In this post, we will create a simple Jenkins slave image, capable of compiling Java code. We will register it in the Jenkins master instance that we created during the previous blog post.

 

We will take a docker image that holds a java environment. On top of that, we will deploy the Jenkins slave binary. It needs to be configured to connect to the master. Finally we add the software to execute the jobs it is required to do.

 

Remember the microservice principle: make small containers that can do one job well, not one large container that can do everything.

This post is part of a series about creating a continues integration platform for home use.

 

  Create an artifact repository

  Configure the artifact repository

  Secure the artifact repository

 Create the Jenkins master

 Add a Jenkins slave

 Creating a sample project.

Register the Jenkins slave

We need to register every new slave in Jenkins before it can connect. Go to ‘Manage Jenkins’, ‘Manage Nodes’ and add a ‘New Node’. Provide the default settings like in the picture below:

Save your configuration. You will get a confirmation screen below. It contains one critical piece of information: the secret key needed to connect the slave to Jenkins. Copy the secret key. We will need it in our slave image.

 

Building the Jenkins slave

Go to your docker-compose folder, and create a new subfolder called ‘slave-java-11’. Copy the slave.jar file which you downloaded in the jenkins master setup blogpost into this folder. Create three files: a Dockerfile and two script files: setup.sh and wait-for-it.sh If you are working on windows, make sure the line-endings of the script files are in Unix mode, or you will get errors during runtime. Copy-paste the content from below:

Dockerfile

FROM openjdk:11

COPY slave.jar .
COPY wait-for-it.sh .
COPY startup.sh .
RUN chmod u+x startup.sh wait-for-it.sh

ENV JENKINS_MASTER_SERVER=jenkins-master
ENV JENKINS_MASTER_PORT=8080
ENV JENKINS_MASTER_JNLP_PORT=50000
ENV SLAVE_NAME=slave-java-11
ENV JENKINS_TOKEN=b26ad819e8d4f823302e1ea4abd724e488967130b7910ea7762c4579c80852ee

CMD ["sh", "./startup.sh"]

You can replace the jenkins_token with the secret key you copied from the slave screen above, but it is not necessary, we will override it in the docker-compose file.

The dockerfile defines a new image based upon the official openjdk image. This image gives us the build tools we are looking for, but conveniently also includes a java runtime that allows us to execute slave.jar. It adds the files from our build folder, so that we can use them inside the image, and assign correct execution rights to the scripts. Finally it sets the defaults for the environment variables. This is more for understanding the image, as we will override the values in docker-compose later on.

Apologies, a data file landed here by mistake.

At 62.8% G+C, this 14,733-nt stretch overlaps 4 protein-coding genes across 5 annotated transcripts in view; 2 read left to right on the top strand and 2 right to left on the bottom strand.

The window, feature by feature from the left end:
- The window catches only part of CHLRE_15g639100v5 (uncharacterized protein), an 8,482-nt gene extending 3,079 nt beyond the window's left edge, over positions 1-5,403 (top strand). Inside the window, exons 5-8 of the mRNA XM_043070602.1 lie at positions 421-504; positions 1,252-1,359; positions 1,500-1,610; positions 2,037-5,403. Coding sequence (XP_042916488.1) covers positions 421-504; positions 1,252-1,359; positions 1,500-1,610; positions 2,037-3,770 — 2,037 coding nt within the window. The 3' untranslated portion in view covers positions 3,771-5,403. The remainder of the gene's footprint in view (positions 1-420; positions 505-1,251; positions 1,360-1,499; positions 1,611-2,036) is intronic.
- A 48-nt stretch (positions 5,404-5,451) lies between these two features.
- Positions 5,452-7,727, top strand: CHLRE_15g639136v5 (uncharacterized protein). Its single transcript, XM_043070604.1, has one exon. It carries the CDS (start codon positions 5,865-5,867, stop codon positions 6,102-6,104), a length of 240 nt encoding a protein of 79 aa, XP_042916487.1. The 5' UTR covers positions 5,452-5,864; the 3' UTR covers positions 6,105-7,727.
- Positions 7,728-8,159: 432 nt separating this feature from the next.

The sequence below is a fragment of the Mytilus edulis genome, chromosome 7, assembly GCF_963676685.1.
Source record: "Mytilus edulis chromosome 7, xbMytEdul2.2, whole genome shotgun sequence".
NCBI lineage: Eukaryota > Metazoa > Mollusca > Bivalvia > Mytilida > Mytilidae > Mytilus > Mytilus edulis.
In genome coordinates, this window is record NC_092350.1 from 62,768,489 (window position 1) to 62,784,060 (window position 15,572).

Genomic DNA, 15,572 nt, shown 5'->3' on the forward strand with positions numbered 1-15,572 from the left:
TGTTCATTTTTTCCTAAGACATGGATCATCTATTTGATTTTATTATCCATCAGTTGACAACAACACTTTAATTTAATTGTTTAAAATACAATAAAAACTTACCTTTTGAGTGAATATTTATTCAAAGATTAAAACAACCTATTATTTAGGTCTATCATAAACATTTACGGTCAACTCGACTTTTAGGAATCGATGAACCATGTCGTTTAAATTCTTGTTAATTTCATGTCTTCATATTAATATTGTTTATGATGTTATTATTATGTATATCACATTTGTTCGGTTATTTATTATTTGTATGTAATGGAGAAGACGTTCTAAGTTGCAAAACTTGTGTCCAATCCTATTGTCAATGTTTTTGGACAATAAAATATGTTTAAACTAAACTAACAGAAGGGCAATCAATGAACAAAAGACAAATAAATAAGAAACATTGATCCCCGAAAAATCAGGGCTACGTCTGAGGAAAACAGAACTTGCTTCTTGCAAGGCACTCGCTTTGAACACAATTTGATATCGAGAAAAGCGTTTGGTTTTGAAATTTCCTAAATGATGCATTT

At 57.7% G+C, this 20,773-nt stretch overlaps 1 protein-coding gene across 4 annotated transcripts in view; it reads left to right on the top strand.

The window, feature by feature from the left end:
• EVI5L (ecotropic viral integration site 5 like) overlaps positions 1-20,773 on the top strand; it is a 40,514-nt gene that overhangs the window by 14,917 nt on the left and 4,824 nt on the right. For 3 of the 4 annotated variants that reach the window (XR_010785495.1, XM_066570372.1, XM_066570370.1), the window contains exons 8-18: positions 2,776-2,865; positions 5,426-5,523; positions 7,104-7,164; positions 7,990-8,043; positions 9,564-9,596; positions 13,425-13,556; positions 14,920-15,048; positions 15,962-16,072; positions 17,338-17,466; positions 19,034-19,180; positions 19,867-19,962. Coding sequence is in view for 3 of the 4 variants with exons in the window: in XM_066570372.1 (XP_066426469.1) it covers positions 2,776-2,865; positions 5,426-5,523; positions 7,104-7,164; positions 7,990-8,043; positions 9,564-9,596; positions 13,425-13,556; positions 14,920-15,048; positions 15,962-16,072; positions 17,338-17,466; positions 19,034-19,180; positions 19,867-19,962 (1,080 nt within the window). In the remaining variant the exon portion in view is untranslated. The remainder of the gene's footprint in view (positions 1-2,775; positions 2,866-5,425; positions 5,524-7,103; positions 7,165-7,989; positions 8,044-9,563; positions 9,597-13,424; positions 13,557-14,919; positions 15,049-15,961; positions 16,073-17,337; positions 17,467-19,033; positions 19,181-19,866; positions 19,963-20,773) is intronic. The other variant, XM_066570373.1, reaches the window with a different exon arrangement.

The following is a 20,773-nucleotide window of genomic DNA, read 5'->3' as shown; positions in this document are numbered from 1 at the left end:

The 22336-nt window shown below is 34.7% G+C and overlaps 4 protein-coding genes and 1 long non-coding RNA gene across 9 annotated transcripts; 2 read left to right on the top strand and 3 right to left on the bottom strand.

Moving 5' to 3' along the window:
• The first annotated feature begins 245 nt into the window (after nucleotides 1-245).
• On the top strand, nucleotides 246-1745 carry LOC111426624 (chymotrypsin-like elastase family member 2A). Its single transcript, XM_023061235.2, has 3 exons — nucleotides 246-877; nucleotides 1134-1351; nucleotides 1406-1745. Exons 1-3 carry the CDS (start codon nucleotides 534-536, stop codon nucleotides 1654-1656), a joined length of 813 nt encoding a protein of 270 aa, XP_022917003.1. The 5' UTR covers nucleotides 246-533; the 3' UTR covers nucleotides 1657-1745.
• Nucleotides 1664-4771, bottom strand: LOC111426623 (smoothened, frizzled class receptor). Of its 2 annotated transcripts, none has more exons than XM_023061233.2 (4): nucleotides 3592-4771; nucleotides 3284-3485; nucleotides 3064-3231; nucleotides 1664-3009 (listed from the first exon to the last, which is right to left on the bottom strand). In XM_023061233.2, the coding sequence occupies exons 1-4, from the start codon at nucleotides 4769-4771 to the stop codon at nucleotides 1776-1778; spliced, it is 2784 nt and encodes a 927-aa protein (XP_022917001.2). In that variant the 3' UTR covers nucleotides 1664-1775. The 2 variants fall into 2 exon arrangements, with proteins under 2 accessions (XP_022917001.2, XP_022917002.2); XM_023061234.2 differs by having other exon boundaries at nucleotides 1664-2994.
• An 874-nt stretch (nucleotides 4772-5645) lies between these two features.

startup.sh

The startup.sh script will be called upon execution of the docker image. We first check if the two Jenkins ports are available, to avoid busy waiting with a lot of spam in the log file. When the ports are available, we start the slave process.

#!/usr/bin/sh

bash ./wait-for-it.sh ${JENKINS_MASTER_SERVER}:${JENKINS_MASTER_PORT} -t 300
bash ./wait-for-it.sh ${JENKINS_MASTER_SERVER}:${JENKINS_MASTER_JNLP_PORT} -t 300

java -jar slave.jar -jnlpUrl http://${JENKINS_MASTER_SERVER}:${JENKINS_MASTER_PORT}/computer/${SLAVE_NAME}/slave-agent.jnlp -secret ${JENKINS_TOKEN} -workDir /opt

wait-for-it.sh

We use a wait script from github [under The MIT License] to wait for the availability of a tcp port on the network before we start the slave.

#!/usr/bin/bash
#   Use this script to test if a given TCP host/port are available

cmdname=$(basename $0)

echoerr() { if [[ $QUIET -ne 1 ]]; then echo "$@" 1>&2; fi }

usage()
{
    cat << USAGE >&2
Usage:
    $cmdname host:port [-s] [-t timeout] [-- command args]
    -h HOST | --host=HOST       Host or IP under test
    -p PORT | --port=PORT       TCP port under test
                                Alternatively, you specify the host and port as host:port
    -s | --strict               Only execute subcommand if the test succeeds
    -q | --quiet                Don't output any status messages
    -t TIMEOUT | --timeout=TIMEOUT
                                Timeout in seconds, zero for no timeout
    -- COMMAND ARGS             Execute command with args after the test finishes
USAGE
    exit 1
}

wait_for()
{
    if [[ $TIMEOUT -gt 0 ]]; then
        echoerr "$cmdname: waiting $TIMEOUT seconds for $HOST:$PORT"
    else
        echoerr "$cmdname: waiting for $HOST:$PORT without a timeout"
    fi
    start_ts=$(date +%s)
    while :
    do
        if [[ $ISBUSY -eq 1 ]]; then